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The Transportation Security Administration is testing a screening method that may eventually result in passengers, even those who do not have TSA PreCheck, keeping laptops in their bags. The TSA is trying out the new screening in Las Vegas and may one day expand it nationwide.

On Tuesday the TSA announced that it had opened a new facility on the lower level of Terminal 3 at Las Vegas’ McCarran International Airport, part of what the agency has dubbed the Advancing the Checkpoint Environment program or ACE.

“This is a space that will allow us to assess new technology and processes,” said Jose Bonilla, the director of TSA’s Innovation Task Force, on a conference call. “It will allow us to demonstrate a unique network of capabilities without impacting their current operation.”

The regular Terminal 3 TSA checkpoints are on the building’s upper level, but the ACE facility is located downstairs. For now, only domestic passengers flying United Airlines will be able to use ACE lanes, though an airport representative said that could expand to other domestic and international airlines in the future. The checkpoint is also only open for approximately four hours a day Sunday through Thursday.

For passengers, going through ACE can mean they get to leave their laptops in their bags even if they don’t have Precheck, and also may mean a faster security screening overall, since fewer passengers will be processed through the experimental lanes than the traditional ones. Passengers who get sent to the ACE lanes — at the TSA’s discretion — will bypass the traditional checkpoints in Terminal 3.

Related: The Top 7 Cards for Global Entry and TSA PreCheck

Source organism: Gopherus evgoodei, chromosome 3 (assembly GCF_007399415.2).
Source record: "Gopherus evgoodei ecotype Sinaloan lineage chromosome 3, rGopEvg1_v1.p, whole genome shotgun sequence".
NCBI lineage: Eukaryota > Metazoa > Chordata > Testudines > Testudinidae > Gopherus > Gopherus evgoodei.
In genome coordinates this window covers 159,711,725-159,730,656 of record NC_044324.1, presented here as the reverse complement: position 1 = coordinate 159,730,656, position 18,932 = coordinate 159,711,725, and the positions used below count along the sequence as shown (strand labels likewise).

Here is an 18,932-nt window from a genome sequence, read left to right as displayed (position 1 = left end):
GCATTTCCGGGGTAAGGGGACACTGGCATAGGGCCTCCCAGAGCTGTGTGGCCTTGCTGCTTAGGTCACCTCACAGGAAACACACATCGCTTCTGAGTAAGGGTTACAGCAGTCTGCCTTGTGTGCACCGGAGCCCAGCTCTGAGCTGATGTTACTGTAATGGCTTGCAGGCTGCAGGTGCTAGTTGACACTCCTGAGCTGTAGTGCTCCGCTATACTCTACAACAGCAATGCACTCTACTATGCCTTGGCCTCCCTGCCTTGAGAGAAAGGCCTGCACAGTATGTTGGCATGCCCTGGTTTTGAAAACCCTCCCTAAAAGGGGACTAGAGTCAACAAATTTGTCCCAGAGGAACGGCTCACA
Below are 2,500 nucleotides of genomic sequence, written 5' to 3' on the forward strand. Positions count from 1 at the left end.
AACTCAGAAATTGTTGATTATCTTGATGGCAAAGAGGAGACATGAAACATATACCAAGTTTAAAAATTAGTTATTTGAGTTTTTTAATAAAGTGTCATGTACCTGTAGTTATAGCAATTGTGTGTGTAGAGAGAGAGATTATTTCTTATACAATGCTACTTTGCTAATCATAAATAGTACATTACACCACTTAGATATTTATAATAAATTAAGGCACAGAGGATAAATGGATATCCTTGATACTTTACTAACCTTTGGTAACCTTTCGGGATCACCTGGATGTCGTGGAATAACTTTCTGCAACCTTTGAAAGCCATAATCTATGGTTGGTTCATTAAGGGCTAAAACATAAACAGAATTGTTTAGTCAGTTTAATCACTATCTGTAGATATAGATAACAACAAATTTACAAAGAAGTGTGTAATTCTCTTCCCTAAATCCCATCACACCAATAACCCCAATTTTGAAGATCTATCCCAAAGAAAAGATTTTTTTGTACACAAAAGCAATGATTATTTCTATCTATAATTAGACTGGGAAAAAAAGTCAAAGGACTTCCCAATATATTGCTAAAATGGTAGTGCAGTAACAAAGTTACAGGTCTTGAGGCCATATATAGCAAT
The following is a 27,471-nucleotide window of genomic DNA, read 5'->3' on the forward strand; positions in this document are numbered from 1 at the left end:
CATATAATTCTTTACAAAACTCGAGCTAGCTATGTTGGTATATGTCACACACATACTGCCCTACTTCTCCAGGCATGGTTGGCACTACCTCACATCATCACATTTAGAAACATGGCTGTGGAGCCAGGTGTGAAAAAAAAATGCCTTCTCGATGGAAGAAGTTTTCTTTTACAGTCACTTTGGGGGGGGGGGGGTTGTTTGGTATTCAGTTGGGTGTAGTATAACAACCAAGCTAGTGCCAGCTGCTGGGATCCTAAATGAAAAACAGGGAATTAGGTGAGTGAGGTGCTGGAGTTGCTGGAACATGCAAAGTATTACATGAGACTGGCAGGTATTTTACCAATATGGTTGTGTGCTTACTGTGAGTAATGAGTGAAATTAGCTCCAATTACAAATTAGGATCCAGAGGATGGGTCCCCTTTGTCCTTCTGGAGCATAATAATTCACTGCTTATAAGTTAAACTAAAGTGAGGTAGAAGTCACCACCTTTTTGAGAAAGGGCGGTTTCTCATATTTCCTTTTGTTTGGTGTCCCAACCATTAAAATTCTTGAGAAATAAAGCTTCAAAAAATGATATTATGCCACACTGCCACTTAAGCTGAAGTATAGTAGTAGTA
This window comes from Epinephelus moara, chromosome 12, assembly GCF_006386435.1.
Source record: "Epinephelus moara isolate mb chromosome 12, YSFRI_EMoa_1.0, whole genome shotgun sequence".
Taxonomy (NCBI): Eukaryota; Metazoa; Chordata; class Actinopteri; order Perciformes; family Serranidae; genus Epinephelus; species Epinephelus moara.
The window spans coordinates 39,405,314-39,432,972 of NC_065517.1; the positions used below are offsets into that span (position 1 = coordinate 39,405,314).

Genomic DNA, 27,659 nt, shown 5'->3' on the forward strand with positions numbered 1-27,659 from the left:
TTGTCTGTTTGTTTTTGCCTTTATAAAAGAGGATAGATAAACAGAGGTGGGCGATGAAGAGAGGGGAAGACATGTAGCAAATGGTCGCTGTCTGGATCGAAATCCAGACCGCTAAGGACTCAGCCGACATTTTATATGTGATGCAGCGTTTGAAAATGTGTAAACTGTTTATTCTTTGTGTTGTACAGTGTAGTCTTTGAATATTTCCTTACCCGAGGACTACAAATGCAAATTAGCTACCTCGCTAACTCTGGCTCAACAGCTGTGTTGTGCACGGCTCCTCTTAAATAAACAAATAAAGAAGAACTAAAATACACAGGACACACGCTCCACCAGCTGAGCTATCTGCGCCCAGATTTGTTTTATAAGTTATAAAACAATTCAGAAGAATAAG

For now, the main trials at LAS involve advanced imaging machines that use CT technology to look into your carry-on bags. The resulting images are more detailed than traditional X-ray scans, and that is why passengers may leave items in their bags. Similar machines are being tested at other airports, too, including at JFK’s Terminal 8. As ACE gets up to speed, other new technologies and procedures will likely be introduced. One of the primary purposes of the ACE facility is to allow multiple different kinds of technology and procedures to be tested in conjunction with each other.

Even in the ACE lanes, though, Bonilla said passengers currently still have to remove their liquids and take off their shoes. But, he added, that may not be the case forever: “The procedures will change as the technology evolves.”

Bonilla said that feedback from passengers who pass through the ACE lanes and the agents who manage them will be important in evaluating the new technologies being tested there, and can help the TSA decide if and how to roll new machines and procedures out more broadly.

So far, according to Bonilla, passengers seem to like the innovations that have been introduced. The ACE lanes had a “soft launch” on June 19.

“When we kicked it off, the very first two passengers that came by were a couple,” he said. “Their first question was ‘Oh my God, are you going to do this everywhere?’” Although the tests at ACE are not necessarily a precursor to new screening procedures nationwide, Bonilla said they may eventually appear at other airports.

Featured photo courtesy of TSA.

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